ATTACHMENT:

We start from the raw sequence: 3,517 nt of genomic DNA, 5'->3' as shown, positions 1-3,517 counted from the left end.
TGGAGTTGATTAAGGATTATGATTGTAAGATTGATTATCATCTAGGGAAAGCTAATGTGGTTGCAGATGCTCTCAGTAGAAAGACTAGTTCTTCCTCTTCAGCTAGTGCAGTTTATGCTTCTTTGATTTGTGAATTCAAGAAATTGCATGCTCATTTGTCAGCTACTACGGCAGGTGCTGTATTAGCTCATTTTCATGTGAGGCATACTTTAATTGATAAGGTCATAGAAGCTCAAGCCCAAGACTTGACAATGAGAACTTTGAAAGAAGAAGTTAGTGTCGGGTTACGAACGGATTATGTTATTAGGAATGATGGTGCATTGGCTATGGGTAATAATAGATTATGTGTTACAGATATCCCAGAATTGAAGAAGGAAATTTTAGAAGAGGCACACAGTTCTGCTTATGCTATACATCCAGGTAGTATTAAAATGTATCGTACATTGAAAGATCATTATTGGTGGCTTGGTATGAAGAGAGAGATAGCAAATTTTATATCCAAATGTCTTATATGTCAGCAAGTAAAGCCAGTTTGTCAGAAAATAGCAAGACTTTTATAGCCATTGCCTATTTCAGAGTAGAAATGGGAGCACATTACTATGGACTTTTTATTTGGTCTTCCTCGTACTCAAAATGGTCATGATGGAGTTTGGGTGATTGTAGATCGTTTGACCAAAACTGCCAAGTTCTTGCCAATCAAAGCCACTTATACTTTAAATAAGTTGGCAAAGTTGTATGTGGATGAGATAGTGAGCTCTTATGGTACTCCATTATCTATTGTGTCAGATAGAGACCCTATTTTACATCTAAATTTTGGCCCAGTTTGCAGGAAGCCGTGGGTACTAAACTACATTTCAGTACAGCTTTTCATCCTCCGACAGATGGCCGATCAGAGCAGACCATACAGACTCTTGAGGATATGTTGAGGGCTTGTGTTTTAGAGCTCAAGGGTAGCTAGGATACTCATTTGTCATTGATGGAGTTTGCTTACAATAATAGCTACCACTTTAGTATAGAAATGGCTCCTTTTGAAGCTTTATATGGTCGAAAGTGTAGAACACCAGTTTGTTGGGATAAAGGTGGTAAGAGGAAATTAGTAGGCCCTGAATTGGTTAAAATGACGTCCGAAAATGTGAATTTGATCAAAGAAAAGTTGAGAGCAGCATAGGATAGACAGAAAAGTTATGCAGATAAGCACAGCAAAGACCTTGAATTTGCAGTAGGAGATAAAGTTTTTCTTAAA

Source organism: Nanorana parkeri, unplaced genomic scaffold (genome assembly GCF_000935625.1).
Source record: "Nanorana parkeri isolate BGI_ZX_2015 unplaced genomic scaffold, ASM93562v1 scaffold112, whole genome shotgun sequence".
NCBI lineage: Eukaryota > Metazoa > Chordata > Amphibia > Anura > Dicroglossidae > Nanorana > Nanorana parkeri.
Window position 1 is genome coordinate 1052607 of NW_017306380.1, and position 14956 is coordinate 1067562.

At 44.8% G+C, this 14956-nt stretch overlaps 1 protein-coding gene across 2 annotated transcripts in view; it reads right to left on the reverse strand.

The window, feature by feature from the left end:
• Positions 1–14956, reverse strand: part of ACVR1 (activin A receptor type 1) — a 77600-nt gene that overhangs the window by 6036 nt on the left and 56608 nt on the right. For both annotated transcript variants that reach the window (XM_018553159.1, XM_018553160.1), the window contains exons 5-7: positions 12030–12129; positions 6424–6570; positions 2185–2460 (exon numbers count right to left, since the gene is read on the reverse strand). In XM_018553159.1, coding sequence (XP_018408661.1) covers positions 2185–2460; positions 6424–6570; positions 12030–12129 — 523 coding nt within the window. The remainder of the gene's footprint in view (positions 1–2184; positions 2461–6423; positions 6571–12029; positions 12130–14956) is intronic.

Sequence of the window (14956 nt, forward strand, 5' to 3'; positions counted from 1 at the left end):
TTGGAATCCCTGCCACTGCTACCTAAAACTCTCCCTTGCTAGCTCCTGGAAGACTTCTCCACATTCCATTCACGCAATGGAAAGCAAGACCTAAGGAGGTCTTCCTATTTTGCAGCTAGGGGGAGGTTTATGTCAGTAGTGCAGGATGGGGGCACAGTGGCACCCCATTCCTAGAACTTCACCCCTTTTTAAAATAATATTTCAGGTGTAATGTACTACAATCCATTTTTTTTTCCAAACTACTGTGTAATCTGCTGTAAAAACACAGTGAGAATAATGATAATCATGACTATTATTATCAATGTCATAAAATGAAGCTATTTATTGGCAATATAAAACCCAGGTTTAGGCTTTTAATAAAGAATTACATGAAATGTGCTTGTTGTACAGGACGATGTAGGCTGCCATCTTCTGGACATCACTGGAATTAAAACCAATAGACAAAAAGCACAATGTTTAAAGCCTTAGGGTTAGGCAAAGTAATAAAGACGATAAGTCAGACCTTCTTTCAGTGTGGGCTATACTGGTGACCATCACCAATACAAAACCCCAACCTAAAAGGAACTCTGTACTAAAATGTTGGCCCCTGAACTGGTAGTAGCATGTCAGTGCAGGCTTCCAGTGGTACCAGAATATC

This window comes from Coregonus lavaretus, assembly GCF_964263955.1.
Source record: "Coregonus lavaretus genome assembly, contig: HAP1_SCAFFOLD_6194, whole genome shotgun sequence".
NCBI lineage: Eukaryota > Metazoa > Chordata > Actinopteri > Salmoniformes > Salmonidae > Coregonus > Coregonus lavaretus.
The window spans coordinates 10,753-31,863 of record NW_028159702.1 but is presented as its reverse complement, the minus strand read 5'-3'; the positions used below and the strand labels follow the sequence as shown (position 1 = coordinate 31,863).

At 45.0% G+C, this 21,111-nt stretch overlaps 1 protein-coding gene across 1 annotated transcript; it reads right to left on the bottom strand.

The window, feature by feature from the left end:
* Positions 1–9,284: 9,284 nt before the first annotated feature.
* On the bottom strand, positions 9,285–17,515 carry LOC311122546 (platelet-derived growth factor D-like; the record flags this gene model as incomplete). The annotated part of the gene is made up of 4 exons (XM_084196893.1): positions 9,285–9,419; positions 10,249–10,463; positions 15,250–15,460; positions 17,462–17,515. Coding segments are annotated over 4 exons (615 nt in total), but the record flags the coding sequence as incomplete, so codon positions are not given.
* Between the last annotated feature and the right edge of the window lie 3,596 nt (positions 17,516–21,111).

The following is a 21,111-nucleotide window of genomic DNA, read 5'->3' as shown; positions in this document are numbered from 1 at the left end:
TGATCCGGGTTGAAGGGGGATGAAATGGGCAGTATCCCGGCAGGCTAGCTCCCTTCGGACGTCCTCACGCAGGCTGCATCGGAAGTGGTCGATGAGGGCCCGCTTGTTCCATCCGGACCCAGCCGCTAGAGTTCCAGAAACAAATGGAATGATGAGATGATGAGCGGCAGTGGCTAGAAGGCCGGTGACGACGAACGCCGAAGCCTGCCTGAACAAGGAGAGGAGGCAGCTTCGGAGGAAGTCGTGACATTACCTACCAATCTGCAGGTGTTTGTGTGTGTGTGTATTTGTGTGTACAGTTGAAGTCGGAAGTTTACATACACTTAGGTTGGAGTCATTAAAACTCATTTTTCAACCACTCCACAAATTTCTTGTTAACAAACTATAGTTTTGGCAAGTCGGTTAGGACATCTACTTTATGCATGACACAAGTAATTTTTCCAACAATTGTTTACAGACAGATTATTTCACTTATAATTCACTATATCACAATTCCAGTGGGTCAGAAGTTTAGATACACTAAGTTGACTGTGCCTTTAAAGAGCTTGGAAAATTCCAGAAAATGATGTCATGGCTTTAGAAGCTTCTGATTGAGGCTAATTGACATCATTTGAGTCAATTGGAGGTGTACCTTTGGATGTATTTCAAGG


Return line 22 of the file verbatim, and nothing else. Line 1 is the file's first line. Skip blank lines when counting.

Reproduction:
TGATCCGGGTTGAAGGGGGATGAAATGGGCAGTATCCCGGCAGGCTAGCTCCCTTCGGACGTCCTCACGCAGGCTGCATCGGAAGTGGTCGATGAGGGCCCGCTTGTTCCATCCGGACCCAGCCGCTAGAGTTCCAGAAACAAATGGAATGATGAGATGATGAGCGGCAGTGGCTAGAAGGCCGGTGACGACGAACGCCGAAGCCTGCCTGAACAAGGAGAGGAGGCAGCTTCGGAGGAAGTCGTGACATTACCTACCAATCTGCAGGTGTTTGTGTGTGTGTGTATTTGTGTGTACAGTTGAAGTCGGAAGTTTACATACACTTAGGTTGGAGTCATTAAAACTCATTTTTCAACCACTCCACAAATTTCTTGTTAACAAACTATAGTTTTGGCAAGTCGGTTAGGACATCTACTTTATGCATGACACAAGTAATTTTTCCAACAATTGTTTACAGACAGATTATTTCACTTATAATTCACTATATCACAATTCCAGTGGGTCAGAAGTTTAGATACACTAAGTTGACTGTGCCTTTAAAGAGCTTGGAAAATTCCAGAAAATGATGTCATGGCTTTAGAAGCTTCTGATTGAGGCTAATTGACATCATTTGAGTCAATTGGAGGTGTACCTTTGGATGTATTTCAAGG